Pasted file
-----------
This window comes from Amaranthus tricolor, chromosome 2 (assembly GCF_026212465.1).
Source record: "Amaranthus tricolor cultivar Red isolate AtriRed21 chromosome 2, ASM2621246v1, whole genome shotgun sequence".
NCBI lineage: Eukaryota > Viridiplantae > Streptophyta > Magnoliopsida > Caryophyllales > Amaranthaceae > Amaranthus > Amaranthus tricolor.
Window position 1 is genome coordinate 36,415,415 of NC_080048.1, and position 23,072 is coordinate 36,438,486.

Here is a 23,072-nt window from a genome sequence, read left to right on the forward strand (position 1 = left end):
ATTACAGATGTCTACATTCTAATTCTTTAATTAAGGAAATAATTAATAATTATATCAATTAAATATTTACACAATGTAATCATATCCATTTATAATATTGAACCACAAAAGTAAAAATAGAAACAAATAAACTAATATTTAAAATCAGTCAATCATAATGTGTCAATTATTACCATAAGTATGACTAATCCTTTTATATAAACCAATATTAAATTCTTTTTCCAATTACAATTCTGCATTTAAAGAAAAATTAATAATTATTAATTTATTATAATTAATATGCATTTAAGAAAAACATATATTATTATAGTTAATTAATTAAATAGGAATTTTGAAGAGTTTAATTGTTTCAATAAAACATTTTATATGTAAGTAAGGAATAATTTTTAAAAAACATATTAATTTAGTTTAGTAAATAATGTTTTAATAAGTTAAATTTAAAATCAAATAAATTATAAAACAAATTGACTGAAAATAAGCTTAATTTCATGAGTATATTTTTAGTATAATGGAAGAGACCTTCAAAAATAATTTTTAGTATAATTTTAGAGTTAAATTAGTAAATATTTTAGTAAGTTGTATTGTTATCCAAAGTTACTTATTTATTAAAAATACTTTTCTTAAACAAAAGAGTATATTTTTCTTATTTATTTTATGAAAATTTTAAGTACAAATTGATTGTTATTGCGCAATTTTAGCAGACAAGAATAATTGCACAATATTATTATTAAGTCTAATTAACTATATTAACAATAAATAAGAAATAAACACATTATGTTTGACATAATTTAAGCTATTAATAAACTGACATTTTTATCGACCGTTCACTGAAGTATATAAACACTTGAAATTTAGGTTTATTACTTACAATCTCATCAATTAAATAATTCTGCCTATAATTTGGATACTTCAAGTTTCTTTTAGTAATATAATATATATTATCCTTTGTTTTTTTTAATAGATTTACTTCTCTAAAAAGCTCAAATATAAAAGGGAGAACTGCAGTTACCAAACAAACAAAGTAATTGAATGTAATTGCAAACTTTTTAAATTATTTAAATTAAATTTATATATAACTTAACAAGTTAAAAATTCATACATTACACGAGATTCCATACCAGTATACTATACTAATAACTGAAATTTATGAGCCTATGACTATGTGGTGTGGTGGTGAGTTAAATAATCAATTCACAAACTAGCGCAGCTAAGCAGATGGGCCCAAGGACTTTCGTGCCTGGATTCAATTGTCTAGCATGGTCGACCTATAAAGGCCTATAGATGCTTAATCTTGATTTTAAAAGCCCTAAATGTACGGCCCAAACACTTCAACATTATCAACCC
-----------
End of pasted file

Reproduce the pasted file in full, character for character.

This window comes from Amaranthus tricolor, chromosome 2 (assembly GCF_026212465.1).
Source record: "Amaranthus tricolor cultivar Red isolate AtriRed21 chromosome 2, ASM2621246v1, whole genome shotgun sequence".
NCBI lineage: Eukaryota > Viridiplantae > Streptophyta > Magnoliopsida > Caryophyllales > Amaranthaceae > Amaranthus > Amaranthus tricolor.
Window position 1 is genome coordinate 36,415,415 of NC_080048.1, and position 23,072 is coordinate 36,438,486.

Here is a 23,072-nt window from a genome sequence, read left to right on the forward strand (position 1 = left end):
ATTACAGATGTCTACATTCTAATTCTTTAATTAAGGAAATAATTAATAATTATATCAATTAAATATTTACACAATGTAATCATATCCATTTATAATATTGAACCACAAAAGTAAAAATAGAAACAAATAAACTAATATTTAAAATCAGTCAATCATAATGTGTCAATTATTACCATAAGTATGACTAATCCTTTTATATAAACCAATATTAAATTCTTTTTCCAATTACAATTCTGCATTTAAAGAAAAATTAATAATTATTAATTTATTATAATTAATATGCATTTAAGAAAAACATATATTATTATAGTTAATTAATTAAATAGGAATTTTGAAGAGTTTAATTGTTTCAATAAAACATTTTATATGTAAGTAAGGAATAATTTTTAAAAAACATATTAATTTAGTTTAGTAAATAATGTTTTAATAAGTTAAATTTAAAATCAAATAAATTATAAAACAAATTGACTGAAAATAAGCTTAATTTCATGAGTATATTTTTAGTATAATGGAAGAGACCTTCAAAAATAATTTTTAGTATAATTTTAGAGTTAAATTAGTAAATATTTTAGTAAGTTGTATTGTTATCCAAAGTTACTTATTTATTAAAAATACTTTTCTTAAACAAAAGAGTATATTTTTCTTATTTATTTTATGAAAATTTTAAGTACAAATTGATTGTTATTGCGCAATTTTAGCAGACAAGAATAATTGCACAATATTATTATTAAGTCTAATTAACTATATTAACAATAAATAAGAAATAAACACATTATGTTTGACATAATTTAAGCTATTAATAAACTGACATTTTTATCGACCGTTCACTGAAGTATATAAACACTTGAAATTTAGGTTTATTACTTACAATCTCATCAATTAAATAATTCTGCCTATAATTTGGATACTTCAAGTTTCTTTTAGTAATATAATATATATTATCCTTTGTTTTTTTTAATAGATTTACTTCTCTAAAAAGCTCAAATATAAAAGGGAGAACTGCAGTTACCAAACAAACAAAGTAATTGAATGTAATTGCAAACTTTTTAAATTATTTAAATTAAATTTATATATAACTTAACAAGTTAAAAATTCATACATTACACGAGATTCCATACCAGTATACTATACTAATAACTGAAATTTATGAGCCTATGACTATGTGGTGTGGTGGTGAGTTAAATAATCAATTCACAAACTAGCGCAGCTAAGCAGATGGGCCCAAGGACTTTCGTGCCTGGATTCAATTGTCTAGCATGGTCGACCTATAAAGGCCTATAGATGCTTAATCTTGATTTTAAAAGCCCTAAATGTACGGCCCAAACACTTCAACATTATCAACCC